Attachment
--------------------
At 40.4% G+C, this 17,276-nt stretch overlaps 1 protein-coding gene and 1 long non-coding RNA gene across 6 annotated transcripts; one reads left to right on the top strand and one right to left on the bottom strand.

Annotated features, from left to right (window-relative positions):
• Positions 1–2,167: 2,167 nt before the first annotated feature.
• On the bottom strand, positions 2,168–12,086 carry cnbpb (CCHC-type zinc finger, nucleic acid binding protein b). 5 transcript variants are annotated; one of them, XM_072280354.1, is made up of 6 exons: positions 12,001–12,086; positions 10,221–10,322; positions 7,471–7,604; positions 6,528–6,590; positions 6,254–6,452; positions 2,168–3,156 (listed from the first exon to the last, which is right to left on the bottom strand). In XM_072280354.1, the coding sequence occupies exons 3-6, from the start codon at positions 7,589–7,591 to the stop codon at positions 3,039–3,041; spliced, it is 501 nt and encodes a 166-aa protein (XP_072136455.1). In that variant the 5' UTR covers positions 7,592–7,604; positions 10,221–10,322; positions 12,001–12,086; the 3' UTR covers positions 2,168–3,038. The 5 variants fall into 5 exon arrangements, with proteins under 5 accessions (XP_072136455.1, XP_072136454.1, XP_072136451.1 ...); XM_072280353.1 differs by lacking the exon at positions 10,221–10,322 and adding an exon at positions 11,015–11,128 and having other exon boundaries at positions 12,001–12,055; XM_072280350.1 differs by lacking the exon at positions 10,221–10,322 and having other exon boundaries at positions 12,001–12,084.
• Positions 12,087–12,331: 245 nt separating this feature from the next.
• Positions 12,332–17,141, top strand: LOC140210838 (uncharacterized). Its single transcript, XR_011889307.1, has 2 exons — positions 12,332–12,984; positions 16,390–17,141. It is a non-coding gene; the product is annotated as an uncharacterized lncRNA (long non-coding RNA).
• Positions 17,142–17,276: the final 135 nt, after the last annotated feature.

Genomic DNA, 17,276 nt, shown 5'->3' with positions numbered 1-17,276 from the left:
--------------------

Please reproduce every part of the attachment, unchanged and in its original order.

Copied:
At 40.4% G+C, this 17,276-nt stretch overlaps 1 protein-coding gene and 1 long non-coding RNA gene across 6 annotated transcripts; one reads left to right on the top strand and one right to left on the bottom strand.

Annotated features, from left to right (window-relative positions):
• Positions 1–2,167: 2,167 nt before the first annotated feature.
• On the bottom strand, positions 2,168–12,086 carry cnbpb (CCHC-type zinc finger, nucleic acid binding protein b). 5 transcript variants are annotated; one of them, XM_072280354.1, is made up of 6 exons: positions 12,001–12,086; positions 10,221–10,322; positions 7,471–7,604; positions 6,528–6,590; positions 6,254–6,452; positions 2,168–3,156 (listed from the first exon to the last, which is right to left on the bottom strand). In XM_072280354.1, the coding sequence occupies exons 3-6, from the start codon at positions 7,589–7,591 to the stop codon at positions 3,039–3,041; spliced, it is 501 nt and encodes a 166-aa protein (XP_072136455.1). In that variant the 5' UTR covers positions 7,592–7,604; positions 10,221–10,322; positions 12,001–12,086; the 3' UTR covers positions 2,168–3,038. The 5 variants fall into 5 exon arrangements, with proteins under 5 accessions (XP_072136455.1, XP_072136454.1, XP_072136451.1 ...); XM_072280353.1 differs by lacking the exon at positions 10,221–10,322 and adding an exon at positions 11,015–11,128 and having other exon boundaries at positions 12,001–12,055; XM_072280350.1 differs by lacking the exon at positions 10,221–10,322 and having other exon boundaries at positions 12,001–12,084.
• Positions 12,087–12,331: 245 nt separating this feature from the next.
• Positions 12,332–17,141, top strand: LOC140210838 (uncharacterized). Its single transcript, XR_011889307.1, has 2 exons — positions 12,332–12,984; positions 16,390–17,141. It is a non-coding gene; the product is annotated as an uncharacterized lncRNA (long non-coding RNA).
• Positions 17,142–17,276: the final 135 nt, after the last annotated feature.

Genomic DNA, 17,276 nt, shown 5'->3' with positions numbered 1-17,276 from the left: